The ROCOR paid special attention to Russian Orthodox people fighting in Vietnam. In that far-off Asian country they were fighting not only the Vietcong guerrillas, but the spread of  communism that had subjugated their motherland.  “Orthodox Russia” describes the feat of US air force captain A.A. Semenov, who did not peel away from his squadron but continued to fight even though his plane had suffered direct hits, for which he was subsequently rewarded. Even the funerals of Russian heroes who lost their lives in battle result not just in sorrow, but also spiritual uplift. It was this spirit that prevailed among the Russian community of San Francisco at the funeral of the young Cossack Boris Zborovsky, who was a volunteer in the US forces and who died a selfless hero’s death against communism.  The newspaper “Rossiya” [Russia] published an article about this in its issue dated 19 May 1967, under the heading “A Hero’s Funeral.” This article describes the funeral service for young army volunteer  Vladimir Zubar  in the Cathedral of the Archangel Michael in the city of Paterson in New Jersey. Although it was a weekday, the church was full of mourners of all ages. Vladimir was buried with military honours. In her eulogy, the head of the Association of Saint George, Madame Lermolo, reminded the Russian people that the Russian diaspora from all parts of Russia must be proud of the sacrifice of the young warrior.  Writing in the newspaper “Novoye  Russkoye  Slovo” [New Russian Word], 18-year-old volunteer Alexei Gavrilov set out his view on the war in Vietnam. Gavrilov, serving in the ranks of the American forces, nonetheless retains his Russian soul and while fighting for America and her ideals, he knows at the same time that he is fighting the enemies of his historic motherland – communism. He prays to God that “He will help us, in faraway Vietnam, to throw off the shackles of the devil that first wants to subjugate all Asia and then all of humanity, including America, the land of my birth.  Let us bow our heads and beg The Lord for His aid.”  It is not surprising that this found mention in “Orthodox Russia” alongside the enthusiastic exclamation of the editor: “This is a Russian voice, a voice of the Russian soul!”  Russian soldiers were protected by God. A similar event was noted by Fr Herman (Podmoshensky) in the Chronicle devoted to Archbishop John (Maximovich). The pious young man Ivan Holts, whose family revered Archbishop John, was drafted to fight in Vietnam. Throughout his entire tour of duty he always carried an image of Archbishop John close to his heart, one that had been blessed on Archbishop John’s tomb. As evidenced by his mother, and numerous letters sent by Ivan from the front, Archbishop John’s intercession kept him safe even in times of dire peril.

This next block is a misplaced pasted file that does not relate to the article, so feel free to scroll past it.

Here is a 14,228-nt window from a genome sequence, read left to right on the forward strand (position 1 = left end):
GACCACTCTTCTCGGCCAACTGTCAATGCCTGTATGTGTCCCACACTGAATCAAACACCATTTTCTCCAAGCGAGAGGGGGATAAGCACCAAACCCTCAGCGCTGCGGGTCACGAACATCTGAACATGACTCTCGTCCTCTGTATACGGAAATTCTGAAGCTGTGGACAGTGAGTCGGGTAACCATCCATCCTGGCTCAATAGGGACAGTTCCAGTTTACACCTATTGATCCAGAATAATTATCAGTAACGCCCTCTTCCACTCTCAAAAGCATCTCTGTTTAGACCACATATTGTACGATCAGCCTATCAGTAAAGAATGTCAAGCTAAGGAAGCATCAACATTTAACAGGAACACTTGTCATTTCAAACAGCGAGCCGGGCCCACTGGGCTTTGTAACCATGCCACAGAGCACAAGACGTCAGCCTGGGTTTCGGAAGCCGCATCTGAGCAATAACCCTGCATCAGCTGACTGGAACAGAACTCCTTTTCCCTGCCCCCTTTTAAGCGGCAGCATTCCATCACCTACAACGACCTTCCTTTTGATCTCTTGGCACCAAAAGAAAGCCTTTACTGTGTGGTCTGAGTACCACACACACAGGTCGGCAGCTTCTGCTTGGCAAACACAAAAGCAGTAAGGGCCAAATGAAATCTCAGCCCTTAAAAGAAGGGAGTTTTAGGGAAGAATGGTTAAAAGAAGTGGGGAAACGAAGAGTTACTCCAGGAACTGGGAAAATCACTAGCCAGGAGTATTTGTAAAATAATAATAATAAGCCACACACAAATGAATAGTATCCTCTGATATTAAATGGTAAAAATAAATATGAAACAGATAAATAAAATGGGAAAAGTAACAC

This unswerving anti-communism did have a negative side. Depicting the world only in black and white and the sharp division into friends and foes frequently hinders objective analysis of processes and events, resulting into extreme bias. In the case of the Vietnam War this was seen clearly in the reaction of the Russian church press abroad in the case of Lieutenant Calley. “All over the world there is a great deal of noise over anything that could serve to vilify America, although most of it is grossly exaggerated and frequently quite false;  at the same time, efforts are made to minimize as much as possible the much worse deeds perpetrated by the other side, so skilfully that public opinion is turned against the USA, and all kinds of demonstrations take place throughout the free world.” The court case against Lieutenant Calley who, a year earlier, was in command of an operation that resulted in the mass extermination of several Vietnamese villages housing around 500 peaceful civilians, began in 1959. From the end of 1959 until 1971, “Orthodox Russia” periodically referred to the progress of the trial. It is fulll of sympathy for the lieutenant and a desire to justify him before readers. “The trial of Lieutenant Calley and Sergeant Mitchell concerns the alleged (emphasis mine – D.A.) unjustified killing of innocent civilians. However local South Vietnamese authorities categorically deny that any “mass murders” were committed, noting that the village in question was the centre from which guerrilla leaders had issued orders throughout the entire province. “The next report stated that Lieutenant Calley had found support in the person of George Wallace, the Governor of Alabama, who stated that instead of  trying those who had fought for America, the government should direct its energies to fighting the internal enemies of the country.  “The disgraceful trial regarding the actions of certain American army officers in Vietnam has been resumed.”  The editor of “Orthodox Russia” mentioned the sympathetic piece in the December issue of “Newsweek”, which points to the popularity gained by Lieutenant Calley in the course of the trial. “The trial of First Lieutenant William Calley, which has been longer than any other in US history, may be nearing its end. It may be thought that the reason for such indecisiveness is caused, on one hand, by the fact that his guilt is undeniable, and on the other hand that he is the victim of circumstances that are not his sole responsibility, but that of many other persons of higher rank.” When Lieutenant Calley was sentenced by the military court, the church press reported the numerous expressions of support for Calley, making him the hero of the day and voicing the hope that President Nixon would exercise his power to decide the lieutenant’s fate by an admission of the overall common guilt. In fairness it should be noted that the ROCOR was not alone in its sympathy for Calley. Thousands of telegrams were sent to the White House in support of Calley. The legislatures of a number of states adopted resolutions calling for leniency for Calley.